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Author(s): Sousa, I.
Candeias, P.
Capitão, C.
Virgolino, A.
Freitas, S.
Climaco, N.
Santos, O.
Date: 2023
Title: At-home thermal discomfort is associated with noncommunicable chronic diseases
Volume: 33
Book title/volume: 16th European Public Health Conference 2023
Pages: 475 - 475
Reference: Sousa, I., Candeias, P., Capitão, C., Virgolino, A., Freitas, S., Climaco, N., & Santos, O. (2023). At-home thermal discomfort is associated with noncommunicable chronic diseases. 16th European Public Health Conference 2023 (pp. 475-475). Oxford University Press.
ISSN: 1101-1262
DOI (Digital Object Identifier): 10.1093/eurpub/ckad160.1192
Abstract: Background Air temperature is a relevant environmental determinant of hospitalization and mortality. Less known is the prevalence of at-home thermal discomfort and its associations with health indicators. This work aimed to characterize the association between thermal discomfort and self-reported non-communicable chronic diseases in adults living in the municipality of Lisbon. Methods Observational cross-sectional study with data collected through individual telephone interviews, with a non-probabilistic stratified (by gender, age, education, and area of residence) sample. Logistic regression models were used to estimate effect sizes, controlling for age, gender, educational level, and morbidity indicators. Results Overall, 855 adults (25+ years old) living in the municipality of Lisbon participated in the study. Only respondents who reported to be 10+ hours per day at home were included in the analysis. The sample was balanced for genders (55,2% female), with an average age of 53,4 years (SD = 17,0; maximum age=93 years old), and 40,2% (n = 356) not having a higher-level education. About three-quarters (74,2%; n = 552) reported feeling thermal discomfort at home and 56,9% (n = 414) reported having at least one non-communicable disease diagnosed. When considering the sample's most prevalent self-reported chronic diseases, a significant association with thermal discomfort was found for asthma and hypercholesterolemia (chi-square=4,08; p=.004; and chi-square=4,87; p=.027, respectively). After adjusting for sex, age, educational level, area of residence, and other self-reported morbidities, asthma was found as a significant predictor of thermal discomfort (OR = 3,03; 95% CI: 1,03-8,90). Conclusions These preliminary results suggest that some chronic diseases may have an unequal impact on thermal regulation and comfort. This is an important message also for those responsible for the development of policies against energy poverty.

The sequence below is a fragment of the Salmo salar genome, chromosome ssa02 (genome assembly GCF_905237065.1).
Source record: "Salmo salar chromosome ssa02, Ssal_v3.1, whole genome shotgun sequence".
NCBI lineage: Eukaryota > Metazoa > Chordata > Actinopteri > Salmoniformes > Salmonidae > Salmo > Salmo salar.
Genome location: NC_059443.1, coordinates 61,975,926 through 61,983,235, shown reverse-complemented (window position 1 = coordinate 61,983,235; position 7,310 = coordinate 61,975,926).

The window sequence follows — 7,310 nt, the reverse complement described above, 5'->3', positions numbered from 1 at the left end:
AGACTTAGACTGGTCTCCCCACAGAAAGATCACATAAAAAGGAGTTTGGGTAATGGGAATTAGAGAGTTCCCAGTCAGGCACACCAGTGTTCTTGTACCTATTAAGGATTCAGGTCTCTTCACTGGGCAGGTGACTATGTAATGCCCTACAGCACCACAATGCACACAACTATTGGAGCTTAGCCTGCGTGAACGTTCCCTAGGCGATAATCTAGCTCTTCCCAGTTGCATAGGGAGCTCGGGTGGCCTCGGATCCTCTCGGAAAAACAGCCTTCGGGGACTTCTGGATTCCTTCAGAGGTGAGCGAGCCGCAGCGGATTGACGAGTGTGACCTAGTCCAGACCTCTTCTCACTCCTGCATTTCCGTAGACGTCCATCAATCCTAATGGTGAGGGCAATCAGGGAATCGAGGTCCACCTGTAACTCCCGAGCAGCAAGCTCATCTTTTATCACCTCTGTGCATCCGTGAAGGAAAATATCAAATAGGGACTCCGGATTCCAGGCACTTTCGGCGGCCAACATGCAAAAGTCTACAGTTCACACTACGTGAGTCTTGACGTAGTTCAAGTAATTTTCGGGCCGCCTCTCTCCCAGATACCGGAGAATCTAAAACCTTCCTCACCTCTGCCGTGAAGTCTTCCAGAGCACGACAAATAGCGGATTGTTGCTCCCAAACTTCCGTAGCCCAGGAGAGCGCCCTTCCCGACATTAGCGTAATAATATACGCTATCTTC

Peerreviewed: yes
Access type: Open Access
Appears in Collections:CIES-CRI - Comunicações a conferências internacionais

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